Collaborative covers 2.0

We can do incredible things on the Internet. The exchange of ideas and media at the click of a mouse serves to push musicians to new levels. Entire websites are dedicated to how to play songs, ranging from lyrics to tablature to how to mimic effects used by musicians. One of the beautiful affordances of Web 2.0 is the ability to collaborate on musical works. Individuals throughout the world can interact online to produce new songs or, more relevant to this blog, recreate the works of others. The following are a few examples of websites that allow for such collaborative covers:

Digital musician

Digitalmusician.net is a website that allows musicians from around the world to connect to work on projects. The website allows a peer-to-peer connection between up to 3 users, such that computers can directly connect to each other for live recording of songs. While many of the songs are original works, many users also seek out musicians from around the world to help create covers.

In B flat
InBflat.net is a website that embeds YouTube videos from different contributors in the key of B flat. The website designers synchronized the playback feature such that regardless of what order or at what time the videos are played, they come together to form a soothing melody. Viewers can play around with different combinations to create completely different songs.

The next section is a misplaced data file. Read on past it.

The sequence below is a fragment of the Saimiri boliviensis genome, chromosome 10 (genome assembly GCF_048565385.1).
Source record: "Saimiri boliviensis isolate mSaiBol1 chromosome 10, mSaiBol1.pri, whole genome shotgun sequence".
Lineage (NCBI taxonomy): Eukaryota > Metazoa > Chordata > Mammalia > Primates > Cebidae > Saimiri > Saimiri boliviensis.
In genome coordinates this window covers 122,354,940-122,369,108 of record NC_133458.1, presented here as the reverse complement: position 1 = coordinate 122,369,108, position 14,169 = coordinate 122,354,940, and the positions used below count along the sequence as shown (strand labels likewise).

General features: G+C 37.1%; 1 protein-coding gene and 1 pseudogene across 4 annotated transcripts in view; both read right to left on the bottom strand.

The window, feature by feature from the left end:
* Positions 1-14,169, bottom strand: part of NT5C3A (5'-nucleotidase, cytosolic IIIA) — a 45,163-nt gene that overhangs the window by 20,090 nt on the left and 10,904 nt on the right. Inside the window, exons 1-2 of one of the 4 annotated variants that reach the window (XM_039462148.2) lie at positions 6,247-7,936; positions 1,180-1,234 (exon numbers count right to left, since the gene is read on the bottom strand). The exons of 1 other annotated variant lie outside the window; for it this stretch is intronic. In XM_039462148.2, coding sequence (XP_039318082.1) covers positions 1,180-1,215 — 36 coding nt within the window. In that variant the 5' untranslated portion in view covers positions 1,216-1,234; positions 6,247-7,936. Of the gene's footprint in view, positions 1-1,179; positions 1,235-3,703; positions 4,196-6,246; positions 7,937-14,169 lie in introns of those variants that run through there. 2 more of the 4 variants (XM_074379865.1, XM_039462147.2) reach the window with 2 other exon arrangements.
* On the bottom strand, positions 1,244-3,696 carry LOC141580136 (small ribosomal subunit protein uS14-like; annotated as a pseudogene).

YouTube: Tyler Ward
Of course, discussion of musical collaboration via Web 2.0 would not be complete without addressing YouTube. Musicians from around the world post covers of songs and comment on the works of others. In this way, networks of musicians can be formed, and if the parties are interested, online collaboration can allow for incredible covers. Some musicians meet on the Internet but record songs in person. Others, though, simply upload the various components of a cover song and allow the piece to come together, one instrument at a time, from across the globe.

Tyler Ward, hailing from Denver, Colorado uploads many covers by himself or with fellow musicians in proximity. However, as his online fan base has grown, so has his utilization of the Internet to collaborate on covers.

Cobus Potgieter of South Africa adds his incredible percussive abilities to remake Flo Rida's Club Can't Handle Me:

Drew Dawson of Illinois incorporates her impressive vocals in the collaborative rendition of Cee Lo Green's Forget You: